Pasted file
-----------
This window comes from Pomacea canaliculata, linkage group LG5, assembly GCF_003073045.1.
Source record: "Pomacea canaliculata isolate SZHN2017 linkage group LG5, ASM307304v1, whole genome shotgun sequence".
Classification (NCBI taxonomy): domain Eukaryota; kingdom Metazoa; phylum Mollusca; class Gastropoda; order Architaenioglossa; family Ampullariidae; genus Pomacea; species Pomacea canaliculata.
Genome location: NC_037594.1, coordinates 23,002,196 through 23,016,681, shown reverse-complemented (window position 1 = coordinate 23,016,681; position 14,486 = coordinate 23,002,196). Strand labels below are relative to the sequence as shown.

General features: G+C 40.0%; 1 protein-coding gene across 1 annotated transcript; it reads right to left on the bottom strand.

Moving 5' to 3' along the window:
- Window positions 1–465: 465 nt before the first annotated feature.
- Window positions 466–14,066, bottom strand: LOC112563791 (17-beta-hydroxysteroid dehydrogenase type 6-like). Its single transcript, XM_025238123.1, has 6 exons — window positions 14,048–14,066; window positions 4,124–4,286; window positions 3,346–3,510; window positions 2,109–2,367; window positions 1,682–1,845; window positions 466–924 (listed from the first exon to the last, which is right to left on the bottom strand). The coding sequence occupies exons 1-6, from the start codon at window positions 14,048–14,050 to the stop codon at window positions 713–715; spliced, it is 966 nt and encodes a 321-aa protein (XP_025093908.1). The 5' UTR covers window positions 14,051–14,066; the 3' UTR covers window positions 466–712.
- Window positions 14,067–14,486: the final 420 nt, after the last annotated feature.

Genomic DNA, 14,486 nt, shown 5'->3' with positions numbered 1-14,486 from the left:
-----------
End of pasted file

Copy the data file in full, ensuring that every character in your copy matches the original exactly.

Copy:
This window comes from Pomacea canaliculata, linkage group LG5, assembly GCF_003073045.1.
Source record: "Pomacea canaliculata isolate SZHN2017 linkage group LG5, ASM307304v1, whole genome shotgun sequence".
Classification (NCBI taxonomy): domain Eukaryota; kingdom Metazoa; phylum Mollusca; class Gastropoda; order Architaenioglossa; family Ampullariidae; genus Pomacea; species Pomacea canaliculata.
Genome location: NC_037594.1, coordinates 23,002,196 through 23,016,681, shown reverse-complemented (window position 1 = coordinate 23,016,681; position 14,486 = coordinate 23,002,196). Strand labels below are relative to the sequence as shown.

General features: G+C 40.0%; 1 protein-coding gene across 1 annotated transcript; it reads right to left on the bottom strand.

Moving 5' to 3' along the window:
- Window positions 1–465: 465 nt before the first annotated feature.
- Window positions 466–14,066, bottom strand: LOC112563791 (17-beta-hydroxysteroid dehydrogenase type 6-like). Its single transcript, XM_025238123.1, has 6 exons — window positions 14,048–14,066; window positions 4,124–4,286; window positions 3,346–3,510; window positions 2,109–2,367; window positions 1,682–1,845; window positions 466–924 (listed from the first exon to the last, which is right to left on the bottom strand). The coding sequence occupies exons 1-6, from the start codon at window positions 14,048–14,050 to the stop codon at window positions 713–715; spliced, it is 966 nt and encodes a 321-aa protein (XP_025093908.1). The 5' UTR covers window positions 14,051–14,066; the 3' UTR covers window positions 466–712.
- Window positions 14,067–14,486: the final 420 nt, after the last annotated feature.

Genomic DNA, 14,486 nt, shown 5'->3' with positions numbered 1-14,486 from the left: